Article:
President-elect Trump proposed a ban on Muslims living in the United States during his candidacy.
“Shock. Complete and utter shock,” Yasir Qadhi, a Muslim scholar from Memphis, Tennessee, told CNN of Trump’s election. “And all of us are genuinely worried. I fear for the safety of my wife in hijab,of my children in the streets, of minorities everywhere struggling to understand what happened.”
Echoed Sahar Aziz, a professor at the Texas A&M University School of Law, “The general mood I am seeing among Muslims is concern that a Trump presidency will be open season on them. Some Muslims worry their children may experience bullying at school because Trump’s victory validated the mainstreaming of Islamophobia.”
“Some women are afraid to wear their headscarves in public in case this invites physical or verbal assault,” Aziz added.
Wrote one woman — who described herself as a “Black American Muslim Activist” — on Twitter, “I’m scared that today will be the last day I felt somewhat safe wearing my hijab.”
Last December — in the wake of the San Bernardino terrorist attack that killed 14 people — Trump first called for “a total and complete shutdown of Muslims entering the United States until our country’s representatives can figure out what is going on.”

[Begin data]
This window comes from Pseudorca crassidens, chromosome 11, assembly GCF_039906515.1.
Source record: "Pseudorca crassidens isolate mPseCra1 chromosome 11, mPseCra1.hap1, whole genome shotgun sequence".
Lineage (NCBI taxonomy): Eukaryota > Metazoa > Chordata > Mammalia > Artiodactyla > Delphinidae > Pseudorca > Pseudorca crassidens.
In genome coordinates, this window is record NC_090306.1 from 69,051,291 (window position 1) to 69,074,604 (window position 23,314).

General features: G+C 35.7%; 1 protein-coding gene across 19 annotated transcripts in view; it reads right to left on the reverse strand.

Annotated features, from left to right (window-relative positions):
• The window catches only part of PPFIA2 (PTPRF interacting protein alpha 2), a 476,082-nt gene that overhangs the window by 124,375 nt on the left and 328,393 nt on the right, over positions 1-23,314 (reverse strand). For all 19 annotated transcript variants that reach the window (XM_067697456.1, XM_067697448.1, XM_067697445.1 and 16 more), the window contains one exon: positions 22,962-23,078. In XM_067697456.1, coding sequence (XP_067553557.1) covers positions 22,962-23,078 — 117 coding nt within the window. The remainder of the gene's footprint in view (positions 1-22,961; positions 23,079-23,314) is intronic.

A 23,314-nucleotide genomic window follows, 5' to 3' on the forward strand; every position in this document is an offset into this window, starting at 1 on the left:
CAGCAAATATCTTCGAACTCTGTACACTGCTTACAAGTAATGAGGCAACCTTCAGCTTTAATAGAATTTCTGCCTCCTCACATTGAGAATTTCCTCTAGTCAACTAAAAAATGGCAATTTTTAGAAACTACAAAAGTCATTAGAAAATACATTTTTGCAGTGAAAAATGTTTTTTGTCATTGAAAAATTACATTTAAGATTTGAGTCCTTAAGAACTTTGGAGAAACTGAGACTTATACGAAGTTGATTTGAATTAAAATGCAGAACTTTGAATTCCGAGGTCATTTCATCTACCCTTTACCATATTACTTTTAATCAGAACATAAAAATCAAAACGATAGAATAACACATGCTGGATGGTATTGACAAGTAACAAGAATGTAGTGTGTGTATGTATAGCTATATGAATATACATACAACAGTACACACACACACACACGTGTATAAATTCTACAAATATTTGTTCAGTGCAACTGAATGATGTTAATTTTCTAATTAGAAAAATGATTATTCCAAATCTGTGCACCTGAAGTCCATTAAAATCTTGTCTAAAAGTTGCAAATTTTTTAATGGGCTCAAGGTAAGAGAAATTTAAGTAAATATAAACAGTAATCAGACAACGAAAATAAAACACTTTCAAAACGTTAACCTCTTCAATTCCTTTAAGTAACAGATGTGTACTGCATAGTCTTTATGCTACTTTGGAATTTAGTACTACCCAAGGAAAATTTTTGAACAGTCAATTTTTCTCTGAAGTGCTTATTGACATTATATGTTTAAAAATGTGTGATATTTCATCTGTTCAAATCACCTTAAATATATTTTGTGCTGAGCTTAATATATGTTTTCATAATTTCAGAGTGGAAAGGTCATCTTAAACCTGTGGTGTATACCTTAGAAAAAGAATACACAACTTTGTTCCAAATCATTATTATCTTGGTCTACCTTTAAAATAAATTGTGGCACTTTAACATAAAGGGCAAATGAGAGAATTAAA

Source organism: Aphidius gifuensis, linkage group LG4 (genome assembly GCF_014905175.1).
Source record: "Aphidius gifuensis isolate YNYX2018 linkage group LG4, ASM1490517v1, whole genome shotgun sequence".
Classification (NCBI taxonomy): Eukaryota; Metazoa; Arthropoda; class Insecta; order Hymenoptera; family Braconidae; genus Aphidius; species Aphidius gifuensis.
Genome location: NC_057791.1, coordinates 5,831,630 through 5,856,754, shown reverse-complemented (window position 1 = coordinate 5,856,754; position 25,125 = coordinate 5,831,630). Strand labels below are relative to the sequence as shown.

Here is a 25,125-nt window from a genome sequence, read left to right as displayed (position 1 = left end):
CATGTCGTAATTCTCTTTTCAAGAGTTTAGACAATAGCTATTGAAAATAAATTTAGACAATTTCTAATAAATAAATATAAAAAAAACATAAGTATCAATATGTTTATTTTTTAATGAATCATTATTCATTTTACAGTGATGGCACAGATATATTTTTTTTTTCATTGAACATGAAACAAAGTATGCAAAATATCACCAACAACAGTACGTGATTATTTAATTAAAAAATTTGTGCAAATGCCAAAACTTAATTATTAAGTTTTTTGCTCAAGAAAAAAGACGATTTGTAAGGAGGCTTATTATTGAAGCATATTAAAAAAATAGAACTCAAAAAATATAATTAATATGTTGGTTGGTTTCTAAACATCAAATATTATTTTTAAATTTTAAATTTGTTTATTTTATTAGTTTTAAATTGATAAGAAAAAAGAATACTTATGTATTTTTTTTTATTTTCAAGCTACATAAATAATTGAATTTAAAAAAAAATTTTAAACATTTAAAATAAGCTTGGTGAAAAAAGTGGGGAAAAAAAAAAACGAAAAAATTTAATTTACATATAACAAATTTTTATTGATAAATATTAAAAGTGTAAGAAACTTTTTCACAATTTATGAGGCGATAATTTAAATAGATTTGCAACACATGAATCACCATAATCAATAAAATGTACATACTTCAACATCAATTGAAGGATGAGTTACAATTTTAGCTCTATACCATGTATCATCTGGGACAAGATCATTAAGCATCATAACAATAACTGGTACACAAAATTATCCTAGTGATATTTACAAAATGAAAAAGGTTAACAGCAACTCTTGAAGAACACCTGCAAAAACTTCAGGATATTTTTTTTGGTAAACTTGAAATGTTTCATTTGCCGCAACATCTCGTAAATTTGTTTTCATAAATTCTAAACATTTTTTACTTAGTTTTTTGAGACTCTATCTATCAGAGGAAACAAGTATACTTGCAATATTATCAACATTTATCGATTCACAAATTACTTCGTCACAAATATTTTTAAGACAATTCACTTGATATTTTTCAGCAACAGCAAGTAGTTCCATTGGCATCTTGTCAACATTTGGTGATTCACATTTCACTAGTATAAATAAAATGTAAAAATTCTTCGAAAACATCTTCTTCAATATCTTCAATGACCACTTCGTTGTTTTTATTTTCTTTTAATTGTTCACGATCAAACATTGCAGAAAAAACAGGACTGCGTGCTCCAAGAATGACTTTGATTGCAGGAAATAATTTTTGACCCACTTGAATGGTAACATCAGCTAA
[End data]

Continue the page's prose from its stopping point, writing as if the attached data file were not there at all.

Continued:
The President-elect claimed that research showed that “there is great hatred towards Americans by large segments of the Muslim population.”
“Until we are able to determine and understand this problem and the dangerous threat it poses, our country cannot be the victims of horrendous attacks by people that believe only in Jihad, and have no sense of reason or respect for human life,” he added in the statement, which was posted to his website.
Initially, politicians from both sides of the aisle criticized the plan, including Republican former vice president Dick Cheney, who said, “I think this whole notion that somehow we can just say no more Muslims, just ban a whole religion, goes against everything we stand for and believe in.”
Added House Speaker Paul Ryan at a press conference, “This is not conservatism. Some of our best and biggest allies in this struggle and fight against radical Islam terror are Muslims.”
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Even Vice President-elect Mike Pence called the proposed plan “offensive and unconstitutional,” reported CNN.
Later, in May of this year, Trump amended the planned ban, calling it instead only “temporary.”
“It hasn’t been called for yet,” he said. “Nobody’s done it. This is just a suggestion until we find out what’s going on.”
Other Muslim Americans told CNN that they hope that Trump’s election will allow other marginalized peoples to ban together. Explained Omid Safi, director of Duke University’s Islamic Center, “If we want to see an America that we are proud of, we have to build that America. It is not in our present, and was not part of our past, it can only be in our shared future.”